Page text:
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Sound off: Should we be celebrating Valentine’s Day?

Elliot Armitage & Paige Andersen, A&E Editor and Sports Editor
Originally published Feb 28, 2020

The Good by Elliot Armitage

Think, for a second, about how many of those disgusting high school couples you see smooching to high heaven every year on Feb. 14 Now, imagine having to see that nauseating scene every single day of the year. That’s the world that Valentine’s Day haters are trying to create.

If you were lonely on Feb. 14 be thankful that you only had to endure one day of hyper- focused romance. It’s in your best interests to contain the disease. 

Do you have a Valentine? If not, why are you crying about it? Take this opportunity to turn your crippling loneliness into motivation. The worst things are often the best motivators, like capitalism.

Valentine’s Day is no different. If you don’t have a Valentine, it serves as a day of reflection, a time to transform your pain into constructive character-building; if you do, it’s a day to appreciate your significant other, which is an objectively good thing.

Holidays have indeed become more of a consumerist jerk-off than an actual celebration. However, to advocate for the death of a holiday simply because of that consumerism is ridiculous. To give up, to say that celebrating holidays is pointless because of how intertwined they have become with capitalism would be to let our economic system claim victory over our emotions. 

If you don’t have the means to spend exuberantly on your valentine, I sincerely hope that your significant other is an understanding, kind person. At worst, Valentine’s Day is a litmus test for a–holes who value material wealth over love.

In the end, I agree. Valentine’s Day should not be the peak of a relationship; it should simply be a day of appreciation. There’s no reason to get rid of Valentine’s Day altogether, though. What would that accomplish? Feb. 14 would just be another normal day living in the dingy, overcast city, another unbearable high school morning.

And the worst of all these mitigable complaints: the mascot. What would you rather it be, a high school couple going at it in the hallway? A naked adult wearing a diaper that shoots arrows at people? Shut up, baby hater.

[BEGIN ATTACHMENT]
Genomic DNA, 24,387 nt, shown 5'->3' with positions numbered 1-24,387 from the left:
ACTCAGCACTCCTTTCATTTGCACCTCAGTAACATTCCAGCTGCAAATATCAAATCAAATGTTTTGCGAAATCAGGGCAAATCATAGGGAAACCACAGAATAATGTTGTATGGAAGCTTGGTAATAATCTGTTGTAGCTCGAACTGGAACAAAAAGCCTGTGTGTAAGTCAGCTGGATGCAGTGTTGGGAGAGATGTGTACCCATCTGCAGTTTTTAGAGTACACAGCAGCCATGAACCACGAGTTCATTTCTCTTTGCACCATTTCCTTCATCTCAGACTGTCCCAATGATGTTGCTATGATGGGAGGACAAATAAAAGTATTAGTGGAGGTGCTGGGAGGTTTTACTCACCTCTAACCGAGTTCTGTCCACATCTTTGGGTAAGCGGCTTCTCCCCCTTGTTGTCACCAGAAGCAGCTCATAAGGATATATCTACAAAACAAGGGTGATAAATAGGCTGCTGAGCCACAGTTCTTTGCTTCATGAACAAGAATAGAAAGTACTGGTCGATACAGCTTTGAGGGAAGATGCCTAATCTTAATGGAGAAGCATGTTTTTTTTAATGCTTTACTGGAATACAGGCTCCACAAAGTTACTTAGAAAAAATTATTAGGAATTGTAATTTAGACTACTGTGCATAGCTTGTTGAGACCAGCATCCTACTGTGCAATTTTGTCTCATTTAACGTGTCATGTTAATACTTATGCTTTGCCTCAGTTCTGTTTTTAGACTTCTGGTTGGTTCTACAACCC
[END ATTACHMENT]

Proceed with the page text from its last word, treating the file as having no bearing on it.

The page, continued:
Cartoon by Sam Rainville

Cartoon by Sam Rainville

rWhen Valentine’s Day comes around, it has the same effect on me as when I see that one couple making out in the middle of the hallways. That feeling is uncomfortable, unnecessary and the underlying message being sent to you is that you’re single and alone.  

I know that I’m not the only one when it comes to my hatred towards the so called holiday. Those who don’t have a Valentine dread Feb. 14, while those who do have one are creating high expectations for themselves that will most likely be crushed.

My earliest memories of Valentine’s Day are in elementary school when my classmates and I would have to pass out cheesy, store-bought cards to each other with a single Hershey kiss on it. This is what started the consumerism that feeds into the holiday. According to the National Retail Federation in 2018, the United States spent an estimated $19.6 billion on Valentine’s Day products.

The holiday encourages showing love and affection through tangible items and if you don’t receive any of those store bought products, you just feel alone and can’t wait till Feb. 15 when that box of chocolates is half off.

The holiday is plagued with fake romance and is designed for couples who already flaunt their relationship during the other 364 days of the year. It’s hard to blame them; society — or rather the consumers market — has shaped Valentine’s Day image into something so magical when it’s really not. 

Valentine’s Day is all about romance and although it may give someone a reason to give their crush a love letter, the real romantic thing to do is to be spontaneous. 

Don’t wait till the day everyone else is buying their loved one a bouquet of flowers or a pair of sparkling earrings. Valentine’s Day takes away the surprise of romance and makes it seem less special and unoriginal. Don’t wait for a specific day to show your loved ones that you love and appreciate them. 

Also the “mascot” for the holiday is a diaper wearing baby that shoots arrows at people. Who signed off on that? 

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Sound off: Should we be celebrating Valentine’s Day?